MLB did the fair thing Sunday, disclosing that Manny Ramirez would only have to serve half of the 100-game suspension he was set to receive before he announced his retirement last year. Still, how much of a favor that does the 12-time All-Star remains to be seen.
The best Ramirez could do last winter when he came with considerably less baggage was $2 million from the Rays. Now he’s a year older, coming off practically a full year off and he’s going to miss one-third of the season. It’s anyone’s guess how much he has left in his bat.
Ramirez figures to be looked at primarily as a DH, and the DH market is already crowded, what with David Ortiz, Vladimir Guerrero, Johnny Damon, Hideki Matsui and Magglio Ordonez available. Josh Willingham, Jason Kubel and Raul Ibanez could fit into that mix, too.
Teams likely to sign full-time designated hitters include the Red Sox, Rays, Orioles and Mariners. The Blue Jays, A’s and Twins could as well.
But no team in search of a DH is going to want to commit to Ramirez and then wait two months for him. For that reason, Ramirez’s best bet might be the National League. A team like the Reds or Marlins could give him a minor league contract and then bring him up to serve as a pinch-hitter on June 1. It might well be the best Manny can do.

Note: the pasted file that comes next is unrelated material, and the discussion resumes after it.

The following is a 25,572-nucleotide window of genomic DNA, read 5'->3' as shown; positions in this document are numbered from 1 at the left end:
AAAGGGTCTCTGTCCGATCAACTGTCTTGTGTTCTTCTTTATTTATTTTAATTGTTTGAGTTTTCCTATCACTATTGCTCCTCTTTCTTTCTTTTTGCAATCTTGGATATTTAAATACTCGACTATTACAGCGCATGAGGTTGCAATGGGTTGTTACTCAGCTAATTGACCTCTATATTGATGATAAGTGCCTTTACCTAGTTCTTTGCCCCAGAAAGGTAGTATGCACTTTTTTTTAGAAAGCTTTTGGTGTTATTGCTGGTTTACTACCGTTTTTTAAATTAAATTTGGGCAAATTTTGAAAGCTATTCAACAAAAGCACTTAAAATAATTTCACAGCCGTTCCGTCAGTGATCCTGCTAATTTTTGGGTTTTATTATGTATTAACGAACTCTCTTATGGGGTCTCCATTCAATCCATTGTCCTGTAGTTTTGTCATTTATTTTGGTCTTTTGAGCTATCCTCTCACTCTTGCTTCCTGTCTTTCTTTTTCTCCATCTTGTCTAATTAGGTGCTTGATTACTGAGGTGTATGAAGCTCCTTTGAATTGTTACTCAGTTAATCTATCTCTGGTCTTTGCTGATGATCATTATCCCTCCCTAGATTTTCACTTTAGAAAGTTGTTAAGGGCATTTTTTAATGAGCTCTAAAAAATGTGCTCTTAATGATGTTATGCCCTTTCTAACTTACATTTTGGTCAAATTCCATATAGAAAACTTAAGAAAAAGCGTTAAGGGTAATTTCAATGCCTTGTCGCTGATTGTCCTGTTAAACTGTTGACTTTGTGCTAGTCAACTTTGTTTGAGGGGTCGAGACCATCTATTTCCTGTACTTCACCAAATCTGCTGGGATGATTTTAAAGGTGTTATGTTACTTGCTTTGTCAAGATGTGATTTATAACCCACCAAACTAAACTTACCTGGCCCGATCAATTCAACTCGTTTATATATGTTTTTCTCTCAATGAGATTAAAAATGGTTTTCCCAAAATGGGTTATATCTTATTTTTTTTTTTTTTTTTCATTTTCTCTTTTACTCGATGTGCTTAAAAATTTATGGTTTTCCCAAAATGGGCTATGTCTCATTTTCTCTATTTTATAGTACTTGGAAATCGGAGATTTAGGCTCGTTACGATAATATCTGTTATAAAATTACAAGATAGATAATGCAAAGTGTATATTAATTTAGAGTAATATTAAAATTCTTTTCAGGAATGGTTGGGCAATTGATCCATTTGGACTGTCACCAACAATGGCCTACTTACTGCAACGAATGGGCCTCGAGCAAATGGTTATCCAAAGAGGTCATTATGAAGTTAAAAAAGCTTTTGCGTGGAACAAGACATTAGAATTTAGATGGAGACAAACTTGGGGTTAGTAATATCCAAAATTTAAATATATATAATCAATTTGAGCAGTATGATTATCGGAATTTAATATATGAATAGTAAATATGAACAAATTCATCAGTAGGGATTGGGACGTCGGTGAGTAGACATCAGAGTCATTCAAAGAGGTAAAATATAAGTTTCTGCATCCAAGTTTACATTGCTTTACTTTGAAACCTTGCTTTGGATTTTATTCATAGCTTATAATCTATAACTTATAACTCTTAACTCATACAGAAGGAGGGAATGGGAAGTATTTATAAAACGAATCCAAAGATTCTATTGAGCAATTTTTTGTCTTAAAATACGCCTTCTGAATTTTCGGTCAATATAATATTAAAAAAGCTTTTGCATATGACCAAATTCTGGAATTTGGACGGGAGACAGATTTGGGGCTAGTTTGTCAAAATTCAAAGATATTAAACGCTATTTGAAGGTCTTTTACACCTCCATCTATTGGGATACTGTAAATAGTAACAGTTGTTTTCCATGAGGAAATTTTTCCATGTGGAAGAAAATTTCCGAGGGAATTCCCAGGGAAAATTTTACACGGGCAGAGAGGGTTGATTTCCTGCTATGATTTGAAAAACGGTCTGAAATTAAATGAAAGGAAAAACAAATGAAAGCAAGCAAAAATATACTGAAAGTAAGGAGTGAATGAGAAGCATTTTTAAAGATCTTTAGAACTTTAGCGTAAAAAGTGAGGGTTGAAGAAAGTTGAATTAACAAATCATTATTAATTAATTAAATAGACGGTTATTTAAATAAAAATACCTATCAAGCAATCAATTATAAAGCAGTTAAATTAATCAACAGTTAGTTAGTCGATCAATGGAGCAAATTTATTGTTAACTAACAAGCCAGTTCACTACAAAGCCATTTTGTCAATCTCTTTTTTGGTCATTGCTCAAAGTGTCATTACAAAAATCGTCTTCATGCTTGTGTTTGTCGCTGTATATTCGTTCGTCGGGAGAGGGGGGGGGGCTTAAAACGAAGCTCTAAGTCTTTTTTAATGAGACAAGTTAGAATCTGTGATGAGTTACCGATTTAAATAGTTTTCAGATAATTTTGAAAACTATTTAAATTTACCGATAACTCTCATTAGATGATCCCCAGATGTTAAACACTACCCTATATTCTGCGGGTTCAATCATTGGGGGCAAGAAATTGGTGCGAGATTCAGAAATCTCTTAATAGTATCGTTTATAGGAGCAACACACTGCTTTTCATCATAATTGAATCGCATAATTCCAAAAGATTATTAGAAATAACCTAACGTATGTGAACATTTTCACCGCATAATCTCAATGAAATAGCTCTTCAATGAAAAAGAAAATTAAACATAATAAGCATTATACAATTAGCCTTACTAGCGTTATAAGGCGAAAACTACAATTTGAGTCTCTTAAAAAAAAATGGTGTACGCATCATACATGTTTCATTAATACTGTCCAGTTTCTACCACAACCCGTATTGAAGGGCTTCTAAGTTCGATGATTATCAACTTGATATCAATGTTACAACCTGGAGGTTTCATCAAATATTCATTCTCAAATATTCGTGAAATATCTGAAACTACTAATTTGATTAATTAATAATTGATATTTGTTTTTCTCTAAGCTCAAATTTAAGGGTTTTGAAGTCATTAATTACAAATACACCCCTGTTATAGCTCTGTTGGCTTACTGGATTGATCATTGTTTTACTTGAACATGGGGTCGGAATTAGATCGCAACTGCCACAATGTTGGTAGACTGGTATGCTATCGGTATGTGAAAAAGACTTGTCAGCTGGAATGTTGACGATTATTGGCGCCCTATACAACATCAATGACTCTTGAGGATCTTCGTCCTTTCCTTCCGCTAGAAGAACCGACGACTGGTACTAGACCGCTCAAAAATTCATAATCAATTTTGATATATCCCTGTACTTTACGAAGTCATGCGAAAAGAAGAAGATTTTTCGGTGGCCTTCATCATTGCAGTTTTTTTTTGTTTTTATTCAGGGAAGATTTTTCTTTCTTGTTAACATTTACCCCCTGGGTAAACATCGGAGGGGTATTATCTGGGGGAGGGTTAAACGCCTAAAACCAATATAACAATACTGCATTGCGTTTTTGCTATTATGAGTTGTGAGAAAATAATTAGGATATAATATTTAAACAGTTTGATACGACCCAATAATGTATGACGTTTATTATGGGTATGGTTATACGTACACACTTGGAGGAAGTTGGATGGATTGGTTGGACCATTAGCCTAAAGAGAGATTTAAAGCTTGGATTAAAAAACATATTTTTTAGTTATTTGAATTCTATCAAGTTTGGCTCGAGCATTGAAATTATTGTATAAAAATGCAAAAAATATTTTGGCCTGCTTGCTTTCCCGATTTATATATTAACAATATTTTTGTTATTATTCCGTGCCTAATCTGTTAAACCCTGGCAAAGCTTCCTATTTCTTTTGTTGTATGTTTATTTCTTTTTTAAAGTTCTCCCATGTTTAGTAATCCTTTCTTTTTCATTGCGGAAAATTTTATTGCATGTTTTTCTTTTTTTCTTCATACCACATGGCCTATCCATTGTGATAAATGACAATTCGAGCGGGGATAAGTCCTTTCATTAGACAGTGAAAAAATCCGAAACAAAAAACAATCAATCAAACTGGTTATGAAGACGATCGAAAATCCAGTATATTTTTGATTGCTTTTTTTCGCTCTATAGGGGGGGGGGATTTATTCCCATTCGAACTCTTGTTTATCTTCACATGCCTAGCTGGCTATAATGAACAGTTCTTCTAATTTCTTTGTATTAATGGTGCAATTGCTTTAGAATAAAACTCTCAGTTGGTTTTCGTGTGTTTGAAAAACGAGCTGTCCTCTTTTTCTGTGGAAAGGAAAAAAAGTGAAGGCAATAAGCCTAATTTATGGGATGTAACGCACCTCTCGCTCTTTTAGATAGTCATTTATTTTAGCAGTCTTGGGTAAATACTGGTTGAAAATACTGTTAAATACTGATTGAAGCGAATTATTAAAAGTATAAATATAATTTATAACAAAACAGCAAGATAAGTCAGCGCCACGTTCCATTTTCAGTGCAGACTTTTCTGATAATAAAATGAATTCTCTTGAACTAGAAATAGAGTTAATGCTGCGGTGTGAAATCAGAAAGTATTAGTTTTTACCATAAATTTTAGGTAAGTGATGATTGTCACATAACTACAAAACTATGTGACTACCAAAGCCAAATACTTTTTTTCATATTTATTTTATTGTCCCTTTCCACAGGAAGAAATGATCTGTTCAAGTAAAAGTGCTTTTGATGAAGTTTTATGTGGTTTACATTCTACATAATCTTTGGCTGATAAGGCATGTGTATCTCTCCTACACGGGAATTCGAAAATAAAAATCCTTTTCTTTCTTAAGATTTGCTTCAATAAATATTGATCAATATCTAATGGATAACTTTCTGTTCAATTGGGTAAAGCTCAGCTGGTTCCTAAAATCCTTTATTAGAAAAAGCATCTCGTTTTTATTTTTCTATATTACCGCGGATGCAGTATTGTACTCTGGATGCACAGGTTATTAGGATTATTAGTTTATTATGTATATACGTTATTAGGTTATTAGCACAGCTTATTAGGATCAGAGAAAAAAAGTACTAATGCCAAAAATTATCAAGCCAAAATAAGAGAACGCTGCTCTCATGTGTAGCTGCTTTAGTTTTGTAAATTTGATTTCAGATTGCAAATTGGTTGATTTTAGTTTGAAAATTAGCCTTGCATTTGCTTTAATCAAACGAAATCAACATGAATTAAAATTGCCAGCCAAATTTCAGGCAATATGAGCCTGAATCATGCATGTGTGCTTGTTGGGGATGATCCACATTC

The Orioles announced, prior to Sunday’s game against the Yankees, that the club signed pitcher Tommy Hunter to a major league contract. In related roster moves, the club recalled pitcher Oliver Drake from Triple-A Norfolk and designated pitcher T.J. McFarland and outfielder Julio Borbon for assignment.
The Indians released Hunter on Thursday after he struggled in a rehab assignment with Triple-A Columbus. Hunter was recovering from a non-displaced fracture in his lower back. The right-hander put up a respectable 3.74 ERA with a 17/5 K/BB ratio in 21 2/3 innings for the Indians.
This will be Hunter’s second stint with the Orioles. The O’s had acquired him along with first baseman Chris Davis at the trade deadline from the Rangers in 2011 in the Koji Uehara trade.
The Orioles are only responsible for paying Hunter the prorated major league minimum.
Orioles DH Mark Trumbo drilled a two-run home run to left-center field off of reliever Ben Heller in the eighth inning of Sunday afternoon’s game against the Yankees. In doing so, he became the first player to reach the 40-homer plateau this season.
Trumbo finished 1-for-4 on the afternoon. Along with the 40 dingers, he’s hitting .257/.317/.541 with 96 RBI. He has already set a career-high in homers and is four RBI away from tying his career high in that regard.
Trumbo is eligible for free agency after the season. Needless to say, his performance in 2016 bodes well for his ability to secure a hefty contract.